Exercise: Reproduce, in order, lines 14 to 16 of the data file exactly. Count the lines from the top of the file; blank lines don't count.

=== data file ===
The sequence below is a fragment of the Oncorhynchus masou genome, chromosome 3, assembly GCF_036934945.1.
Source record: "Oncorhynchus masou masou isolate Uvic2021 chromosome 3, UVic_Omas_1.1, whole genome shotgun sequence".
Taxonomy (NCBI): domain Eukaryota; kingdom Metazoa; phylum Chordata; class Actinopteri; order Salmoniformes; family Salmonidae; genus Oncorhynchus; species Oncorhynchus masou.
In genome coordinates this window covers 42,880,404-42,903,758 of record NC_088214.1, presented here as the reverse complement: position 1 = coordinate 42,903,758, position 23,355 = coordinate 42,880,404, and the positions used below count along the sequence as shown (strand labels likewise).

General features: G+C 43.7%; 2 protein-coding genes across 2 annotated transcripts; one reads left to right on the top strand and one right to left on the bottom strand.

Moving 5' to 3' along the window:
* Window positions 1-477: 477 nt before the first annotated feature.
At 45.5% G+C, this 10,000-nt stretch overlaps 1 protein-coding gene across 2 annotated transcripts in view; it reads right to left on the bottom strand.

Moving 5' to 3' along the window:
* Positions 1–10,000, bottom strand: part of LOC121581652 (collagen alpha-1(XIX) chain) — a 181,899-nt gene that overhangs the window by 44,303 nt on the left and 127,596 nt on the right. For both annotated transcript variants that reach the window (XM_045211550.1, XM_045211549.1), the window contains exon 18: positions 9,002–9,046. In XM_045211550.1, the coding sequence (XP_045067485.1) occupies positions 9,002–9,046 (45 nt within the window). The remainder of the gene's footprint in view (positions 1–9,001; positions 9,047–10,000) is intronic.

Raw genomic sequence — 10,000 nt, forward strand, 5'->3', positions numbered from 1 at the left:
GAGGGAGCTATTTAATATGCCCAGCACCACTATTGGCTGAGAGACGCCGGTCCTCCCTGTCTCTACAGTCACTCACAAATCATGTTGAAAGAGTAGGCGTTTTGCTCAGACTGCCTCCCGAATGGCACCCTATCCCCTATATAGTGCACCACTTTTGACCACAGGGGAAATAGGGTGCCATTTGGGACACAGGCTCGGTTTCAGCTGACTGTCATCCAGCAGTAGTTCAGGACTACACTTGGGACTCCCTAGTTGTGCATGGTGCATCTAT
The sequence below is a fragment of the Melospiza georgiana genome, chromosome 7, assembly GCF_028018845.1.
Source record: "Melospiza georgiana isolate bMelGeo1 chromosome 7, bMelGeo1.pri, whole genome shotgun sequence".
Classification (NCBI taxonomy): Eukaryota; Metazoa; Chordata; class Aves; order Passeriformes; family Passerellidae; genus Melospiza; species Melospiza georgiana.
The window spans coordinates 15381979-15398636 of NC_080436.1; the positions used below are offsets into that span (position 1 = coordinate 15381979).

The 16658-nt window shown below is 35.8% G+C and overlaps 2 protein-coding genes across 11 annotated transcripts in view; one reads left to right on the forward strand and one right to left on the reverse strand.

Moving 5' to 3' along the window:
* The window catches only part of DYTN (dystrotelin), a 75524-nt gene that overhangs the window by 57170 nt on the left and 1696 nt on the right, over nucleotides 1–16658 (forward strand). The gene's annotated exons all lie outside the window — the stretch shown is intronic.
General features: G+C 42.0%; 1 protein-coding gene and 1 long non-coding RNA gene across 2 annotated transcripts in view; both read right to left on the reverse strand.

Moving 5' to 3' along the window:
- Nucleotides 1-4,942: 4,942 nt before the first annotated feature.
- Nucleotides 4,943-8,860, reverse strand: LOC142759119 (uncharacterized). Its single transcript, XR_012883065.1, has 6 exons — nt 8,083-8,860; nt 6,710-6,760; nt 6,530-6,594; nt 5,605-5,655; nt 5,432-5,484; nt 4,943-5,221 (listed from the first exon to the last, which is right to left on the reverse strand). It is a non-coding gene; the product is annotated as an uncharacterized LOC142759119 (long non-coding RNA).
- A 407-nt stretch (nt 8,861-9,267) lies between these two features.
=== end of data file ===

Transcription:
Source record: "Melospiza georgiana isolate bMelGeo1 chromosome 7, bMelGeo1.pri, whole genome shotgun sequence".
Classification (NCBI taxonomy): Eukaryota; Metazoa; Chordata; class Aves; order Passeriformes; family Passerellidae; genus Melospiza; species Melospiza georgiana.
The window spans coordinates 15381979-15398636 of NC_080436.1; the positions used below are offsets into that span (position 1 = coordinate 15381979).